The Top 12 Prototyping Tools for UX/UI Designers
Prototyping, a key component of the UX/UI design process, allows us to test ideas before they’re fully developed and create a better user experience. Designers can create either a high or low fidelity prototype depending on their purpose, which allows them to test a feature, application or website before rolling it out.
With the numerous prototyping tools available to designers, there are no shortage of ways to showcase your design. But which one is best for your workflow, your team and your product? These are the top 12 tools to help UX/UI designers develop the ideal interactive model for their design or product concept.
Best Prototyping Tools for UX/UI Designers
- Adobe XD
- Axure RP
- Origami Studio
Let’s dive in!
1. Adobe XD
Adobe XD is one of the most common apps among UX/UI designers as an all-in-one prototyping platform for wireframe building, immersive prototypes, website designs, sports, smartphone apps, voice interfaces and more. It allows teams to work together between platforms in real time while receiving valuable comments and feedback directly from clients.
Figma provides an easy-to-use drag-and-drop editor to create wireframes and practical prototypes. It also has many immersive elements to animate prototypes.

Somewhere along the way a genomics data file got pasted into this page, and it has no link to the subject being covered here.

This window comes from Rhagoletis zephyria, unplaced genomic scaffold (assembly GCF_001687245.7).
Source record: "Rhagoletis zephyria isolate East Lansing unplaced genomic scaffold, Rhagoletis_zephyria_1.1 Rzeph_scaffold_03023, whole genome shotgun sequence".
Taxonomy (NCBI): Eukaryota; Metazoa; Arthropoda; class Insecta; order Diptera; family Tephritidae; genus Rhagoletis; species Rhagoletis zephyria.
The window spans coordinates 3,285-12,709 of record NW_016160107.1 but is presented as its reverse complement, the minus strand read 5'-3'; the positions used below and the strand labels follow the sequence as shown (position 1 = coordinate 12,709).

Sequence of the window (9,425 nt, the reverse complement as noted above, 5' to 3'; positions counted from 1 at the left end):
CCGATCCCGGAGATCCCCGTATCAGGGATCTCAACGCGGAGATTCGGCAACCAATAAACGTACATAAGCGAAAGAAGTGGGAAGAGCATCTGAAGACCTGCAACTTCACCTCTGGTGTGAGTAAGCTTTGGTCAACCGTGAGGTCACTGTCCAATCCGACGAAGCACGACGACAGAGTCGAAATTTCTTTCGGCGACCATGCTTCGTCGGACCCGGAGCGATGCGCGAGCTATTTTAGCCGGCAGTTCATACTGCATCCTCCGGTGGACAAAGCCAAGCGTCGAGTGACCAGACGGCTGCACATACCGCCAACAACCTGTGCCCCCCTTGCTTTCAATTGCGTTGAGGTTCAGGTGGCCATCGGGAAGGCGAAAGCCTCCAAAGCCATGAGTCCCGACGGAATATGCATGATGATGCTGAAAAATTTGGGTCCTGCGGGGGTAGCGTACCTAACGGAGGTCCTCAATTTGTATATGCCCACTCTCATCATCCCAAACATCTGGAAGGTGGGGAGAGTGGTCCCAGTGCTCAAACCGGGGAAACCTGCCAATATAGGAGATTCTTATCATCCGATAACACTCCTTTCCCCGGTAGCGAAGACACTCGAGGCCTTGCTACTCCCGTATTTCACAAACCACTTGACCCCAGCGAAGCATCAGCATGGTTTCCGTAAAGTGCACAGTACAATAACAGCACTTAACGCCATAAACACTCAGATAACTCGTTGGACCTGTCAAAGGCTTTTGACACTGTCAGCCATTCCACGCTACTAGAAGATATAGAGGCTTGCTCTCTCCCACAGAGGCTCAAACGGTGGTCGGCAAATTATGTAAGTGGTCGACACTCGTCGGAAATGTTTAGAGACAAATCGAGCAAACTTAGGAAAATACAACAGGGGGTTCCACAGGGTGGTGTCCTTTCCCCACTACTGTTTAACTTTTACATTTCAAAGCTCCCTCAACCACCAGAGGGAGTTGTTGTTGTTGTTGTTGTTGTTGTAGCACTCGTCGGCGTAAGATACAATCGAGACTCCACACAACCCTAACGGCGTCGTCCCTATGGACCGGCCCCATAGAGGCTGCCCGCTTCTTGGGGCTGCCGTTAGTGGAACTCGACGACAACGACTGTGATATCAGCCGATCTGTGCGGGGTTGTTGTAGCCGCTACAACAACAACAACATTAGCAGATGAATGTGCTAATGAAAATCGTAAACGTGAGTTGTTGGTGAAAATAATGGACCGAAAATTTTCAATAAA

Most designers already know this famous web-based UI design tool. While Figma is widely referred to as the UX design app, it also has software for rapid prototyping. Additional features include plugins such as Figmotion and Autoflow plus the availability of Arc Tool and Vector Networks.
Webflow is becoming really popular as it speeds up developers’ work by providing clean, semantic code and designs. This program is a well-known prototyping method for developing zero-coding sensitive websites. Designers can use its pre-built features to create high-fidelity designs that Webflow transforms into a production-ready website. In other words: Webflow allows you to prototype while simultaneously building a live website.
Sketch is one of the best applications available today to create all forms of user interfaces such as mobile, web and code help, which is why millions of programmers around the world use it. Sketch supports a smooth production process where designers can produce high-quality designs. You might think of it like a more sophisticated and widely supported version of Figma (although it’s only available on iOS).